“This project could lead to significant improvements, not just on Leeds roads, but those around the country.”

Dearman deputy chief executive Michael Ayres added: “We have developed a patented zero-emission engine, currently undergoing advanced road trials, which would significantly cut emissions compared to polluting diesel engines.

“In Leeds and around the country, there are growing calls for tighter regulation of transport refrigeration units. This means the industry needs to start preparing and this is where Dearman can help.”

 

Urban Transport Group urges DfT to take a more ‘ambitious’ approach to freight strategy

The Urban Transport Group (UTG) has urged the government to take a more “ambitious, open and forward-thinking” approach to freight strategy.

Speaking to Freightinthecity.com ahead of next month’s Spring Summit in Birmingham, MD Jonathan Bray said the DfT had left a “big hole” where freight strategy should be, with more work needed to address this issue.

He added. “Historically, it’s tended to be about responding to short-term issues and working closely with existing freight lobbies.

“With a lot of the interesting things happening on freight, the DfT is a bit of a bystander really.

“I think the DfT needs to take a more ambitious, open and forward-thinking strategic approach to freight.”

UTG has been working with cities to help address this lack of national focus, so they can see the benefits from working freight into their strategic transport plans.

It has undertaking research into the challenges from increasing levels of urban deliveries, and highlighted actions they could take to mitigate the impact in its report Delivering the Future.

“We’ve tried to make the freight debate more accessible to decision-makers in cities. I think the freight debate has a tendency to be locked into a lot of detail and long lists of issues,” said Bray.

“Senior decision-makers only have so much bandwidth. They want the simple way forward, not just a list of 120 problems.”

UTG suggests a formula that can be adopted in any city: transport more long-haul freight into the sub-regions by rail or water – although not ignoring the capacity constraints for modal switch – while ensuring last-mile deliveries have as little impact as possible on the urban environment.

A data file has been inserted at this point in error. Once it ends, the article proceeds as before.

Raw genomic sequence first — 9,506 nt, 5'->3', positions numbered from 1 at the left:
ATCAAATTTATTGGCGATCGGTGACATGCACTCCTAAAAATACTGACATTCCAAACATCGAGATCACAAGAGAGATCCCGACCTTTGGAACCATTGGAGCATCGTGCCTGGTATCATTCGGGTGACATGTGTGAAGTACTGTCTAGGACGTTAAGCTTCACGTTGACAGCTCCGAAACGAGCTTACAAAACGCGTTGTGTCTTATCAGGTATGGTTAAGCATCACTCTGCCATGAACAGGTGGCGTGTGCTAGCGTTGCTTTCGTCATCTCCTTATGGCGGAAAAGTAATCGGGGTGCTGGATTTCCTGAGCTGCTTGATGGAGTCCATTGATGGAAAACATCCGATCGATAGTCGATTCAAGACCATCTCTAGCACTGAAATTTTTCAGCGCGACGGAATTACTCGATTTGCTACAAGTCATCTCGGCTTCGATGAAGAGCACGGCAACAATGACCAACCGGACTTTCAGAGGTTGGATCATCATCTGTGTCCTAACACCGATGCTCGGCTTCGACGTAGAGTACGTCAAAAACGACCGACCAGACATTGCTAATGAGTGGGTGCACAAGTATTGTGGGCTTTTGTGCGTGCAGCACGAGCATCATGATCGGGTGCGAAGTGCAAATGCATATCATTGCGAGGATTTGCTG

Living cities

Cities are also increasingly setting transport strategies in response to the ‘place-making’ agenda, said Bray: people wanting places for people, with less space for vehicles, no matter what their purpose.

Far more emphasis is being placed on the urban realm and more value is being placed on city centres, all of which is exacerbated by a need to address air quality issues.

“I think the air quality imperative will get more acute with the third version of the government’s air quality strategy. I suspect it may be a more serious piece of work than the previous two,” added Bray.

“What’s happening as well is that the rest of the available road space is being squeezed and all the lobbies want their space: the active travel lobby – cycling isn’t going away and nor should it; the bus lobby is very vigorous in wanting their bus lanes; and freight and logistics need space to deliver.”

“The squeeze is on roads capacity,” warned Bray and a wider debate needed about future streets, which bring together both place-making and urban transport planners.

Embracing change

He wants to encourage the freight and logistics sector to become more engaged in the vision for future cities and the wider service agenda, as there could be plenty of opportunities for operators.

“The freight and logistics sector is very quick to take on new tech and innovation, but when people are talking about smart cities, they are thinking about apps and Uber and start-ups,” said Bray.

“The freight sector is naturally very preoccupied with logistical operations, but I think it could also present itself as a partner in the move towards smarter cities in some of these initiatives.”

A little history

UTG brings together Britain’s largest metropolitan transport authorities under one organisation to address both passenger and freight movements.

Members include the likes of Transport for West Midlands, Transport for Greater Manchester and Transport for London (TfL).